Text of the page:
Tyler Cowen reviews Matter
Matter, Iain M. Banks new Culture novel, is a remarkable literary event. But you need to know that the characters are supposed to lack psychological complexity, and that the last hundred pages are supposed to jarringly clash with the pace of the rest of the book. And that the book is supposed to make you sometimes feel bored and wondering why you should care about the characters and surface plot. You are in fact reading a book that embraces the cruelty and meaninglessness of life. Most of all this is a book about how being adopted by an all powerful and all knowing Culture doesn't gift a woman with a personality and how she can do nothing but follow her primitive cultural conditioning and stumble into accidentally consequential events with no apparent purpose or foresight. I can't recall any other book that so completely trivializes its own moments of crisis. The integration of interstellar travel and digging a big hole in the ground is brilliant. The homage to every other Culture novel from which elements of this were borrowed is loving. I didn't even know how good this book was until I retroactively forgot the epilogue. Bravo.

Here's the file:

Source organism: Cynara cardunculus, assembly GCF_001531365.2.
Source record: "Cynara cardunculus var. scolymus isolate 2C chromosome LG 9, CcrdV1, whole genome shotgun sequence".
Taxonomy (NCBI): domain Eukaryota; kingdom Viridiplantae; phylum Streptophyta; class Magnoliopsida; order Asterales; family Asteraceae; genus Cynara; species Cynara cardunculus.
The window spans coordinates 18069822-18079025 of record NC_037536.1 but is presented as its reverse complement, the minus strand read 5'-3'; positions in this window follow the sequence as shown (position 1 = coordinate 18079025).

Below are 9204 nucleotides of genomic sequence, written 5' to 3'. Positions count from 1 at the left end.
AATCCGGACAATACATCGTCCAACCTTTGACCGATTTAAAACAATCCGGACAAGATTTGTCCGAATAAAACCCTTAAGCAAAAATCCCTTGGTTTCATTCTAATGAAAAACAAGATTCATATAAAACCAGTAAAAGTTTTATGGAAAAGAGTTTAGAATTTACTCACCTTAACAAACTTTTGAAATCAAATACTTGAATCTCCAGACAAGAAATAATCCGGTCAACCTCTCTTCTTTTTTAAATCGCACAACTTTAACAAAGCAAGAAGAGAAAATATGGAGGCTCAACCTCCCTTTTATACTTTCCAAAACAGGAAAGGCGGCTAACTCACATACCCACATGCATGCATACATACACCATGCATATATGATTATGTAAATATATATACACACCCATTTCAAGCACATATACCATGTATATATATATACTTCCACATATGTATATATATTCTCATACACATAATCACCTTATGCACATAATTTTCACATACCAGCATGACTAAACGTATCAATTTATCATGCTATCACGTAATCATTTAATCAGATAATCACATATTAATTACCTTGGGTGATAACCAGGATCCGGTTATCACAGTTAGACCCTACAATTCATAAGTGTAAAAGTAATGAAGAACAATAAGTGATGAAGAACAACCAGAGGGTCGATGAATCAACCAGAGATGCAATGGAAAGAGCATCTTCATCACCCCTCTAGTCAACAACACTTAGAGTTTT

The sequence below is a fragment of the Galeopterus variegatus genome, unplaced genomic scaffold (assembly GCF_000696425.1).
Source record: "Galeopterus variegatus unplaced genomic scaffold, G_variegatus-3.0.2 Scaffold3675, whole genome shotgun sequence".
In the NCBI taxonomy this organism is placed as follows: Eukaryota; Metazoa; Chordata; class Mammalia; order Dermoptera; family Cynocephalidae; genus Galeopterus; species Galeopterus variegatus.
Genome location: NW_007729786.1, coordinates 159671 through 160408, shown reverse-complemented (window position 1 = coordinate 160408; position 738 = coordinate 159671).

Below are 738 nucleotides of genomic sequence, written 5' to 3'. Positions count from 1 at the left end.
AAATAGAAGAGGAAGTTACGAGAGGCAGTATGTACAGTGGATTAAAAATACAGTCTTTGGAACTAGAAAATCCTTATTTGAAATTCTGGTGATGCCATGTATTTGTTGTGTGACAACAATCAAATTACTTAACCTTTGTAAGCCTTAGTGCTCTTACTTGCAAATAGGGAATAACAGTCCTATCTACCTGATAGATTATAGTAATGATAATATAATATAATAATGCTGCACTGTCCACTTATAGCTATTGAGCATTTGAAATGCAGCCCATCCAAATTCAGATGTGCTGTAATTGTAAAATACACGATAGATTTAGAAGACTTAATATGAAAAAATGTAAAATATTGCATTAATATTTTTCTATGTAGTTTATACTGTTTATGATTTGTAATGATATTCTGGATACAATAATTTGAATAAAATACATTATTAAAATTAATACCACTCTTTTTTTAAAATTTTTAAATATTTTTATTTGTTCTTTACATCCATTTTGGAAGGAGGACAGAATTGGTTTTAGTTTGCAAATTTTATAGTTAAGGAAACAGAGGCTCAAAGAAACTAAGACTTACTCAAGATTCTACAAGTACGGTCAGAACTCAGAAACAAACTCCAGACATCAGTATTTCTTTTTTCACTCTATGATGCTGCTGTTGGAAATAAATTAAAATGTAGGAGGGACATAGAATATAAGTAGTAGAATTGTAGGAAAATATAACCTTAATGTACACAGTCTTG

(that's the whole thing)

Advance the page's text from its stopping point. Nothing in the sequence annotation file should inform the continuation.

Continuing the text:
It is probably the best book this spring. It creates its own manufactured ShellWorld and draws you into the core. Forget the bad reviews from readers who do not take the seemingly throw away conversation that provides the title seriously. The boring and inconsistent parts of the book, like the quest narrative, are supposed to be boring and inconsistent. It's about the tiresome mundanity (yes mundanity as in mundane) of existence, the fact that we aren't special, the lack of any hidden mystery, the certain arbitrariness of earthly justice, and most of all that the possibility of any friendly higher power controlling our fates is absurd.